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Author: (Rudman, 1985)
Order: Nudibranchia Family: Chromodorididae
Maximum Size: 20 mm
Sightings: Sunshine Coast
Goniobranchus sinensis (Rudman, 1985)
In November of 2021 The Team undertook a live-aboard dive trip to the Capricorn Group, Great Barrier Reef. During that trip we recorded a specimen of Goniobranchus preciosus at Tryon Island. Upon return, this find had us thinking that perhaps some specimens we had found previously on the Sunshine Coast, that we had identified as Goniobranchus verrieri, might actually be lookalike species. A review of our data and closer examination of our G. verrieri images uncovered a number of misidentified examples including Goniobranchus sinensis.
Rudman’s 1985 description tells us that in Goniobranchus sinensis the mantle is elongate-oval and broadly overhangs the sides with only a small posterior portion of the foot left exposed when the animal is crawling. The mantle is translucent white and many specimens also exhibit small orange/brown spots. The very margin carries a narrow translucent white border, often difficult to discern, followed by successive bands of red then yellow. There may be a band of white glands just inside the yellow band.
The rhinophore stalks are transparent and often speckled in red. The clubs are red. The gill is translucent white with outer and inner edges being red along with many of the gill lamellae.
Previously known as Chromodoris sinensis it is included in the species listed as having been sequenced and subsequently removed from Chromodoris and placed in Goniobranchus by Johnson & Gosliner, 2012.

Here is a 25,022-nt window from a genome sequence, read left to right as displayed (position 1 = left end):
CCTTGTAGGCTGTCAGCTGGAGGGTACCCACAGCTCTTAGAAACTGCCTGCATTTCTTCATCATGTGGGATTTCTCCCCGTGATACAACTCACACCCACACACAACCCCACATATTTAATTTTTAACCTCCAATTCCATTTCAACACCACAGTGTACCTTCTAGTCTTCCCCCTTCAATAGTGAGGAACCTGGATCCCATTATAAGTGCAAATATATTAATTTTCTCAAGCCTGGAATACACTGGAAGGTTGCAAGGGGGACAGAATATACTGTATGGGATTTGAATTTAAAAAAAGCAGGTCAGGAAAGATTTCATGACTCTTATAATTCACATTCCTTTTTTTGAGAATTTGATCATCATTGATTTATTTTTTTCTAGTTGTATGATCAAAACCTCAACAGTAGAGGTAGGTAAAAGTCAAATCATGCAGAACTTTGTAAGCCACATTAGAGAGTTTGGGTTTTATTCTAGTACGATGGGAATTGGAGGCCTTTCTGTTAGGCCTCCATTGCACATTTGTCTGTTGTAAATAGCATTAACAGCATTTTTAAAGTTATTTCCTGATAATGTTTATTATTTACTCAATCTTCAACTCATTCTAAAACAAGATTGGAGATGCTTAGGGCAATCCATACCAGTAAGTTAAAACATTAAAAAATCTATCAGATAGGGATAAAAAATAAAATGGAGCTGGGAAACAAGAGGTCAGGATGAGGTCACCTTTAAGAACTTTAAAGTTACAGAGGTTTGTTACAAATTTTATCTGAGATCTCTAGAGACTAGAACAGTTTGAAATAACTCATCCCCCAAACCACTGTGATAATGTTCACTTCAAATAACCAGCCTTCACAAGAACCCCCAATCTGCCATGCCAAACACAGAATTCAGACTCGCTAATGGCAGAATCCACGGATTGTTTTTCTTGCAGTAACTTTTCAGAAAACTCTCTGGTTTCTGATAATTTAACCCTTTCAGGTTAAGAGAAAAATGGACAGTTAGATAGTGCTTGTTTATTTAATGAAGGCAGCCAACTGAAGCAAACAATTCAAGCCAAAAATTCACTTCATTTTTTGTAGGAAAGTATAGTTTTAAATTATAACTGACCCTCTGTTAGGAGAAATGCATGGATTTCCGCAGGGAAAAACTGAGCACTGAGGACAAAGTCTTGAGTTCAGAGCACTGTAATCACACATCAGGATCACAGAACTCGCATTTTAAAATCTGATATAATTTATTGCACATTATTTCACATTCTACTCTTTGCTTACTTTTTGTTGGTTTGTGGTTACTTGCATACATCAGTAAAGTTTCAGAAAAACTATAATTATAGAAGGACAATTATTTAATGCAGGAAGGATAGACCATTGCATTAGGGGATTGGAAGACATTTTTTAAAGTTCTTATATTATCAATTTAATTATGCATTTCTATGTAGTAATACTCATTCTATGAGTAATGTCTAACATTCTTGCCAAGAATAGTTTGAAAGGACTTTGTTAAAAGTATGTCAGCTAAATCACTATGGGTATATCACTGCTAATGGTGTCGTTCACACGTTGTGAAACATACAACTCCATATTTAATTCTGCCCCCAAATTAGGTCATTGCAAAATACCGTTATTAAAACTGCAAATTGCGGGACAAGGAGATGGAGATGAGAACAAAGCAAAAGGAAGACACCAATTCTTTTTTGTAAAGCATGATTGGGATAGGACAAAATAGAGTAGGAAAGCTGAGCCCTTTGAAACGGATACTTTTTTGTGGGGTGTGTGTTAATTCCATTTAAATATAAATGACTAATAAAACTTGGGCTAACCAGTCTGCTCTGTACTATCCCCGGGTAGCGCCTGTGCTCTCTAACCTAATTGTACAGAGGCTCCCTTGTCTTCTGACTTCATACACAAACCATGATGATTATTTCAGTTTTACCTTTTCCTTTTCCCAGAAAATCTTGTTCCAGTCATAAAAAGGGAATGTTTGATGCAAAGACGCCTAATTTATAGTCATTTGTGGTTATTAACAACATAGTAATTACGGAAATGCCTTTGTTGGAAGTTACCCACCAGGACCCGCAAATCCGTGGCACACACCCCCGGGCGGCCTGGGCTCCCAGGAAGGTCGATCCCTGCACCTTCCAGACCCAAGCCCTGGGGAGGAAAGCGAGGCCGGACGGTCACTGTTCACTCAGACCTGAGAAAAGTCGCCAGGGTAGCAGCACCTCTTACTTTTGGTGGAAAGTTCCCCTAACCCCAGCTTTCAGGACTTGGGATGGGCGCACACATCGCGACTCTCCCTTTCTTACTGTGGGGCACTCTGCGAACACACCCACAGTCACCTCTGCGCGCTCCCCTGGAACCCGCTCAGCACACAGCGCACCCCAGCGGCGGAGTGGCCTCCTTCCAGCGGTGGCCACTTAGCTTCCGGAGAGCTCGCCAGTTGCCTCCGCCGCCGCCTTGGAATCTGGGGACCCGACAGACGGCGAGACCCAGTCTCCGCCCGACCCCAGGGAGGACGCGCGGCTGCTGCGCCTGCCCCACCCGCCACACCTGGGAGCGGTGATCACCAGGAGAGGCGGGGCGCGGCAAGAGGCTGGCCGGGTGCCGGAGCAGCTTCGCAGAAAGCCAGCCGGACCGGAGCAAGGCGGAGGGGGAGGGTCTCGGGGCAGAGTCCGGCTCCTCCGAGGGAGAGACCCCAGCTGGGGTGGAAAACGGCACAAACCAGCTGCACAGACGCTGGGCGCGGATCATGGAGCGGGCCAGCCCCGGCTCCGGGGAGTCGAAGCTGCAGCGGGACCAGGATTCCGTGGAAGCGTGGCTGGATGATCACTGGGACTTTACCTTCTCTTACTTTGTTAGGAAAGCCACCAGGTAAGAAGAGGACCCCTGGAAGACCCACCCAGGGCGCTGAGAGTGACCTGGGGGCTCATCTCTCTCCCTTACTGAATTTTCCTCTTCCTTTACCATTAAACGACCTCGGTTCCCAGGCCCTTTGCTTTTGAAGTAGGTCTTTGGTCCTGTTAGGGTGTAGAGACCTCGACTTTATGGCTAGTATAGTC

Originally described as Chromodoris sinensis.
David A. Mullins – January, 2022
– Rudman, W. B., (1985). The Chromodorididae (Opisthobranchia: Mollusca) of the Indo-West Pacific: Chromodoris aureomarginata, C. verrieri and C. fidelis colour groups. Zoological Journal of the Linnean Society. 83: 241-299.
– Rudman, W. B., (2000, July 4) Chromodoris sinensis Rudman, 1985. [In] Sea Slug Forum. Australian Museum, Sydney. Available from http://www.seaslugforum.net/factsheet/chrosine and associated messages.
– Johnson, R. F. & Gosliner, T. M., (2012). Traditional taxonomic groupings mask evolutionary history: A molecular phylogeny and new classification of the chromodorid nudibranchs. PLoS ONE 7(4)
– Gosliner, T. M., Valde ́s, A ́. & Behrens, D. W. (2018). Nudibranch & Sea Slug Identification – Indo-Pacific, 2nd Edition. New World Publications, Jacksonville, Florida, USA.